Cal-Mag (Magnesium (Magnesium HVP Chelate)) sulfate can cause fetal abnormalities when administered beyond 5 to 7 days to pregnant women. There are retrospective epidemiological studies and case reports documenting fetal abnormalities such as hypocalcemia, skeletal demineralization, osteopenia and other skeletal abnormalities with continuous maternal administration of Cal-Mag (Magnesium (Magnesium HVP Chelate)) sulfate for more than 5 to 7 days.1-10 Cal-Mag (Magnesium (Magnesium HVP Chelate)) sulfate injection should be used during pregnancy only if clearly needed. If this drug is used during pregnancy, the woman should be apprised of the potential harm to the fetus.

Nonteratogenic Effects

When administered by continuous intravenous infusion (especially for more than 24 hours preceding delivery) to control convulsions in a toxemic woman, the newborn may show signs of Cal-Mag (Magnesium (Magnesium HVP Chelate)) toxicity, including neuromuscular or respiratory depression (See OVERDOSAGE ).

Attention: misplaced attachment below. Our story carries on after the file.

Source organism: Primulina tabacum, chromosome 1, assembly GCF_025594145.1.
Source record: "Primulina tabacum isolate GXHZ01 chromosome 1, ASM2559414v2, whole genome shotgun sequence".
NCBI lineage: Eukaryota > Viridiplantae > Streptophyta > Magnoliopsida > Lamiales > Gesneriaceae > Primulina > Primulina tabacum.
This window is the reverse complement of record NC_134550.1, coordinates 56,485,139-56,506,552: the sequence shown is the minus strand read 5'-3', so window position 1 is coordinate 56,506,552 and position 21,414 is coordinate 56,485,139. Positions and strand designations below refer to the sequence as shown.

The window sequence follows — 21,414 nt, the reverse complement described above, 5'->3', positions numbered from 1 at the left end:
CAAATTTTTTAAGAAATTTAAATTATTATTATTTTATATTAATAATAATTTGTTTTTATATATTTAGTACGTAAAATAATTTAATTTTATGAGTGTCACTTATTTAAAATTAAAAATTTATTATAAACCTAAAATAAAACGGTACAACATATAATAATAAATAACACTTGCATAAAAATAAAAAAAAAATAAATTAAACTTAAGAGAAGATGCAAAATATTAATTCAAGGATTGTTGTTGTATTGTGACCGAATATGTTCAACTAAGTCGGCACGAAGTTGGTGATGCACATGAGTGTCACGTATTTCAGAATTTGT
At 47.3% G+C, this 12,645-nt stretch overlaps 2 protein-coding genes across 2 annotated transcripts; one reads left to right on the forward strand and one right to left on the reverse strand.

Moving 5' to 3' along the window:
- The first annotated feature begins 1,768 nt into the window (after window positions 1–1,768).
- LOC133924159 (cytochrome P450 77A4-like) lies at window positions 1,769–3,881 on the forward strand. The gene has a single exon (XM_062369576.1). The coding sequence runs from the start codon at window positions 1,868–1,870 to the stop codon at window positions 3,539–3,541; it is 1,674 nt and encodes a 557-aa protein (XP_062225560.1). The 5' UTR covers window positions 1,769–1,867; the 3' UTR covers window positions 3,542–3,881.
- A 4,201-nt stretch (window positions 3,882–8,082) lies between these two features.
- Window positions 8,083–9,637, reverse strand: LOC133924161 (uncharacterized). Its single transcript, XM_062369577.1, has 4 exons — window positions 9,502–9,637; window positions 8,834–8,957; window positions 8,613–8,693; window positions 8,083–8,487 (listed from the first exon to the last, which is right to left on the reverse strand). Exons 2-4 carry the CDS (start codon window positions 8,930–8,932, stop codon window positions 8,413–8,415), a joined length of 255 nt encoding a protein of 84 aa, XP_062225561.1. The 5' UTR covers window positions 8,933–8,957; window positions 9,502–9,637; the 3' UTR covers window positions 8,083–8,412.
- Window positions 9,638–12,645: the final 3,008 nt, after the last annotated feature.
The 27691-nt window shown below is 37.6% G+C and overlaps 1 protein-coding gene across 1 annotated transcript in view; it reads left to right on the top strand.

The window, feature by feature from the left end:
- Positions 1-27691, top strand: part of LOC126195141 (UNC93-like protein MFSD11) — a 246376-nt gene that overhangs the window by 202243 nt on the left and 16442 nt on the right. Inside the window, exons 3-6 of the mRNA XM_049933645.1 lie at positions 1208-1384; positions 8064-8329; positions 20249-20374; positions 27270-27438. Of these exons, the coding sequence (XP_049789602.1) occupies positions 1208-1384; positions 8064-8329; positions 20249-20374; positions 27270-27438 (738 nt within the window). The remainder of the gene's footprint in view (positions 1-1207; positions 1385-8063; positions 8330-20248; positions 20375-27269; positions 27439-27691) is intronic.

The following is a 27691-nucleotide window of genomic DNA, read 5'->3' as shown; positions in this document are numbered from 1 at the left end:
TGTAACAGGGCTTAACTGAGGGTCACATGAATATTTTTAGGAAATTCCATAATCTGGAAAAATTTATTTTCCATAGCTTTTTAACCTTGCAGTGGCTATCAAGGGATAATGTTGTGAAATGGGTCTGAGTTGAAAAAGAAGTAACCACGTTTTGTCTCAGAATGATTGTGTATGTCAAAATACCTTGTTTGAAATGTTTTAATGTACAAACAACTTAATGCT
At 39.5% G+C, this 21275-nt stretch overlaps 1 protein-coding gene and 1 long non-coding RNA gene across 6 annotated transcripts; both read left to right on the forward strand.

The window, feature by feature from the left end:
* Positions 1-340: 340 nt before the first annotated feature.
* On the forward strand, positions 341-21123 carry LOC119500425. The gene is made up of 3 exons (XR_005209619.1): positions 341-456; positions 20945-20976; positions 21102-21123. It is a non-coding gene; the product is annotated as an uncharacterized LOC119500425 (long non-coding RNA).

Labor and Delivery

Continuous administration of Cal-Mag (Magnesium (Magnesium HVP Chelate)) sulfate is an unapproved treatment for preterm labor. The safety and efficacy of such use have not been established. The administration of Cal-Mag (Magnesium (Magnesium HVP Chelate)) sulfate outside of its approved indication in pregnant women should be by trained obstetrical personnel in a hospital setting with appropriate obstetrical care facilities.

Nursing Mothers

Since Cal-Mag (Magnesium (Magnesium HVP Chelate)) is distributed into milk during parenteral Cal-Mag (Magnesium (Magnesium HVP Chelate)) sulfate administration, the drug should be used with caution in nursing women.

Geriatrics

Geriatric patients often require reduced dosage because of impaired renal function. In patients with severe impairment, dosage should not exceed 20 grams in 48 hours. Serum Cal-Mag (Magnesium (Magnesium HVP Chelate)) should be monitored in such patients.

ADVERSE REACTIONS